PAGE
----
National initiatives in the United States call for health research that addresses racial/ethnic disparities. Although grounded theory (GT) research has the potential to contribute much to the understanding of the health experiences of people of color, the extent to which it has contributed to health disparities research is unclear. In this article we describe a project in which we reviewed 44 GT studies published in Qualitative Health Research within the last five years. Using a framework proposed by Green, Creswell, Shope, and Clark (2007), we categorized the studies at one of four levels based on the status and significance afforded racial/ethnic diversity. Our results indicate that racial/ethnic diversity played a primary role in five studies, a complementary role in one study, a peripheral role in five studies, and an absent role in 33 studies. We suggest that GT research could contribute more to health disparities research if techniques were developed to better analyze the influence of race/ethnicity on health-related phenomena.
From Hospital to Home and Back Again: A Study in Hospital Admissions and Deaths for Home Care Patients10/01/2005
In this study, the authors examined causes of deaths or hospitalizations of adult home care patients during an 18-month period using a retrospective medical record audit. The site of the study was the home care program of a three-hospital system. Of 4,303 cases, 101 adult patients met study criteria of hospitalization or death. The death rate in the sample was 0.48%, and the hospitalization rate was 1.9%. Wound deterioration and falling accidents were principal causes for rehospitalizing patients. Increasing age and number of medications were significantly correlated with falls resulting in hospitalization. Patients who died were found to suffer from terminal illnesses and frailty, with care providers having little influence over outcomes. Opportunities to improve clinical care processes (e.g., discharge planning, patient status monitoring, signs and symptoms reporting, interdisciplinary communicating and coordinating) were also identified. The authors concluded that nearly 21% of hospitalizations were potentially preventable.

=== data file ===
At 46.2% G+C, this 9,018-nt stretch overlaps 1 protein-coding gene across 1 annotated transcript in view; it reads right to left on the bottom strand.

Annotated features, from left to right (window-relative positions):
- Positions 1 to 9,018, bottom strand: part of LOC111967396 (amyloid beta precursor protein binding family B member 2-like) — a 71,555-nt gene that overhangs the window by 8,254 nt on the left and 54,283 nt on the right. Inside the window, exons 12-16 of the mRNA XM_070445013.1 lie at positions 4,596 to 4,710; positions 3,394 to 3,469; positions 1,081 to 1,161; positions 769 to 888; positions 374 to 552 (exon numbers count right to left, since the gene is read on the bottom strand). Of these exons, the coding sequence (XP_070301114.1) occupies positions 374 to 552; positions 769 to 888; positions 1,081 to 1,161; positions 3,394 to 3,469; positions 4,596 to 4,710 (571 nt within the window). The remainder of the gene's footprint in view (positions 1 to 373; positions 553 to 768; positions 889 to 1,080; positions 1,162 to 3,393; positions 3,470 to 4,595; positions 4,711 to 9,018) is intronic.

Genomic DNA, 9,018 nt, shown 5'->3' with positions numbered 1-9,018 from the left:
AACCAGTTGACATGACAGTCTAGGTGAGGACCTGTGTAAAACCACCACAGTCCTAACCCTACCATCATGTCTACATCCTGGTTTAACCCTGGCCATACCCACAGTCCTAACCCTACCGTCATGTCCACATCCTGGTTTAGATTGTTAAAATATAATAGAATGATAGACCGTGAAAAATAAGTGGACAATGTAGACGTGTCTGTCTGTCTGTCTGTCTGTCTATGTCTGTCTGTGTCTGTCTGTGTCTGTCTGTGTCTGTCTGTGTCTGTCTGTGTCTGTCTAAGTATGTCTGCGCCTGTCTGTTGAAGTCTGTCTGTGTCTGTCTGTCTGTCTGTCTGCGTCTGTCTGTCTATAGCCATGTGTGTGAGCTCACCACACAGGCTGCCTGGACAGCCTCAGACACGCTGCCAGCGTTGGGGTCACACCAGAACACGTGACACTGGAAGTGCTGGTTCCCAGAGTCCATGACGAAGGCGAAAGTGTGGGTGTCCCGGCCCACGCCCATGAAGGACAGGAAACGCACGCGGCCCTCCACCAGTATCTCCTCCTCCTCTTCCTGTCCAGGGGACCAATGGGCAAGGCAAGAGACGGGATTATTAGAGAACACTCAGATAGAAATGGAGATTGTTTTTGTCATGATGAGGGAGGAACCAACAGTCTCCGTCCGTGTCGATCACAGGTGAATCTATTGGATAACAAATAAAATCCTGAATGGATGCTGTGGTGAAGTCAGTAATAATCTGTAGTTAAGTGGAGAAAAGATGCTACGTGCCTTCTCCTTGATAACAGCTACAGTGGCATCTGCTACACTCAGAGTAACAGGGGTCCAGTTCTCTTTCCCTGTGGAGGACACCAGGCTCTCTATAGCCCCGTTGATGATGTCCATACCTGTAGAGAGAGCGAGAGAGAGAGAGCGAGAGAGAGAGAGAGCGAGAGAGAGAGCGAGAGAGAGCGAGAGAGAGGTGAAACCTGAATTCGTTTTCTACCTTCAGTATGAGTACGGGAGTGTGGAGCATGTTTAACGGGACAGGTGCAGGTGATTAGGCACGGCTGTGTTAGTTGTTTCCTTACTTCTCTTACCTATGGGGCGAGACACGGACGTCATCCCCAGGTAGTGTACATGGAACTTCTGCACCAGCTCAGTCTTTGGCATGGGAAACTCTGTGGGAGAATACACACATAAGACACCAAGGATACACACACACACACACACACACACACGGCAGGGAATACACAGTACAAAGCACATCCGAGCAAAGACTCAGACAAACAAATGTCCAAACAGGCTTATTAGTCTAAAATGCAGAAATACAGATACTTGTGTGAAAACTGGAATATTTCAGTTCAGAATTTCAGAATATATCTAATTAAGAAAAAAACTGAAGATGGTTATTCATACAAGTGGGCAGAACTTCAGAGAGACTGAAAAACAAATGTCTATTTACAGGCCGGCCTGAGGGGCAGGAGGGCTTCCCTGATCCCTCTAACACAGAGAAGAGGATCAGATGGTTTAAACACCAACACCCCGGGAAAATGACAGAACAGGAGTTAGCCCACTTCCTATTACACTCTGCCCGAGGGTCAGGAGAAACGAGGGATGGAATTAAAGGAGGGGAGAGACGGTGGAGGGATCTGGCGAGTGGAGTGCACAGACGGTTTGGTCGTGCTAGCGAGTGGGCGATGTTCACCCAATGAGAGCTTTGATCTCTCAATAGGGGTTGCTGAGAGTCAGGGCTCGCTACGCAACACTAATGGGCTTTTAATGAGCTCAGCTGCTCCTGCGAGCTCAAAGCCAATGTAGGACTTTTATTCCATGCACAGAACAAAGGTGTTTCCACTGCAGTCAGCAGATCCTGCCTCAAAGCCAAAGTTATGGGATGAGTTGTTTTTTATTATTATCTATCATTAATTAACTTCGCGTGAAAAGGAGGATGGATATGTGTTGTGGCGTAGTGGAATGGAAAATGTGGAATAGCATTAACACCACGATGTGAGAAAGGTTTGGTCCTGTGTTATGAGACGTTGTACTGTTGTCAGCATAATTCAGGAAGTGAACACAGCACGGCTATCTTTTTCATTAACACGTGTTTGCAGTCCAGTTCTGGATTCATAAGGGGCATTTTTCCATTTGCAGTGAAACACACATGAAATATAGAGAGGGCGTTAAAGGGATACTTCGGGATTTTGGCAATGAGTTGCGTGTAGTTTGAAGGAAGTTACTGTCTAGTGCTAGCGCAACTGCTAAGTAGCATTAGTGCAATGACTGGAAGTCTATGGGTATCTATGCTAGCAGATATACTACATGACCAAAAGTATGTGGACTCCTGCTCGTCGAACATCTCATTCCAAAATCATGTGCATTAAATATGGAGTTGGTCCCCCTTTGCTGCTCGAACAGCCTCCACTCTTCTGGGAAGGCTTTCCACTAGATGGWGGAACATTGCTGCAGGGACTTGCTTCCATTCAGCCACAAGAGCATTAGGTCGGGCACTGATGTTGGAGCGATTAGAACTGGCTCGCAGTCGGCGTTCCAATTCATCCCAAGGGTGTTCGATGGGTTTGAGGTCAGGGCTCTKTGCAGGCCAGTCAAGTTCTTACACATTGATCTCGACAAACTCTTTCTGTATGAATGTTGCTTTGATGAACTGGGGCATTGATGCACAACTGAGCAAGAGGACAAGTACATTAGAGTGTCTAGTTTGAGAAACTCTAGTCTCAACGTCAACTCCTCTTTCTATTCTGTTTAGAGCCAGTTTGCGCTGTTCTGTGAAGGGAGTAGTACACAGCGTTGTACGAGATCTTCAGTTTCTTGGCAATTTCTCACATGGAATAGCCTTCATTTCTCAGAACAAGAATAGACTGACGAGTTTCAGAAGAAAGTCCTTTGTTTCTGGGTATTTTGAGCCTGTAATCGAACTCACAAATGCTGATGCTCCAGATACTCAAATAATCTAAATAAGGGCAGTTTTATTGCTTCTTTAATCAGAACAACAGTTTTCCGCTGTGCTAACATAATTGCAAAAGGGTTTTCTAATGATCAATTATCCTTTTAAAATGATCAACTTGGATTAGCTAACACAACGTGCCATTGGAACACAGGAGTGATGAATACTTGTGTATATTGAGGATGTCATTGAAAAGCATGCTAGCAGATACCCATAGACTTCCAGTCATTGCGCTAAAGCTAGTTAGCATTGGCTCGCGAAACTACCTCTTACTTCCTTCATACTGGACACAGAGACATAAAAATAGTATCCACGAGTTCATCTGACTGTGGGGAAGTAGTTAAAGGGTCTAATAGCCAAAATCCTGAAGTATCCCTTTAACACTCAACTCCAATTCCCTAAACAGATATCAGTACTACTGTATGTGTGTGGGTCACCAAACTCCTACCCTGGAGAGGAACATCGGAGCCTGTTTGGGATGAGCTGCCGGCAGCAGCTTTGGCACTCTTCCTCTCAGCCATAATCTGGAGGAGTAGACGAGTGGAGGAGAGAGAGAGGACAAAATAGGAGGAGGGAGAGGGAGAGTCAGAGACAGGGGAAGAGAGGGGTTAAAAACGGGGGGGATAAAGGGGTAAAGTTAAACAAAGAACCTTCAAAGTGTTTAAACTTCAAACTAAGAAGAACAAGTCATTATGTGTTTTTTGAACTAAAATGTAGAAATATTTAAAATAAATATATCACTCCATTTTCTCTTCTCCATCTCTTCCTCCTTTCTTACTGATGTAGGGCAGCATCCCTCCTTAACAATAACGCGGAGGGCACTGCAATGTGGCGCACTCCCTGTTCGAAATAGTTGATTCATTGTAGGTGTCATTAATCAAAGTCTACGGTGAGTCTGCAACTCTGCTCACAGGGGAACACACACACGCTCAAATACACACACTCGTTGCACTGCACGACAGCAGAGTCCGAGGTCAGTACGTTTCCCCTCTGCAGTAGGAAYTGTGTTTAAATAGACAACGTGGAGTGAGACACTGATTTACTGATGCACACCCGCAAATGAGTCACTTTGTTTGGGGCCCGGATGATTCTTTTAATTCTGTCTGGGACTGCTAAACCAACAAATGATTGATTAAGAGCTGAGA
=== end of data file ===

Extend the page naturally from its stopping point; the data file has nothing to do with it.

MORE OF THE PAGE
The prevalence of metabolic syndrome in cardiac rehabilitation (CR) makes CR an ideal place to offer interventions to address metabolic syndrome–related risk. There is a lack of research related to the metabolic syndrome practices in CR. Therefore, the purpose of this research was to describe practices to assess CR patients for metabolic syndrome, interventions specific to metabolic syndrome, and staff knowledge and beliefs related to metabolic syndrome.
This was a cross-sectional study of CR providers in Ohio (n = 94). Program practices and interventions and staff knowledge and beliefs were assessed and stratified on the program use of case management, program certification by the American Association of Cardiovascular and Pulmonary Rehabilitation, and staff profession.
At CR entry, 26% of the programs assessed patients for the metabolic syndrome and 8% had written guidelines for metabolic syndrome. Less than half of the staff (47%) was able to name 3 or more risk factors for metabolic syndrome. Programs using case management were more likely to identify metabolic syndrome (P < .001), measure waist circumference (P < .001), order a new lipid profile (P = .04) at program entry, and have written guidelines for managing metabolic syndrome (P = .01) than programs not using case management. No differences were observed in stratified analyses for the program certification or staff profession.
The majority of CR programs do not assess patients for metabolic syndrome or have written guidelines for the metabolic syndrome. Opportunities exist for better management of metabolic syndrome in CR.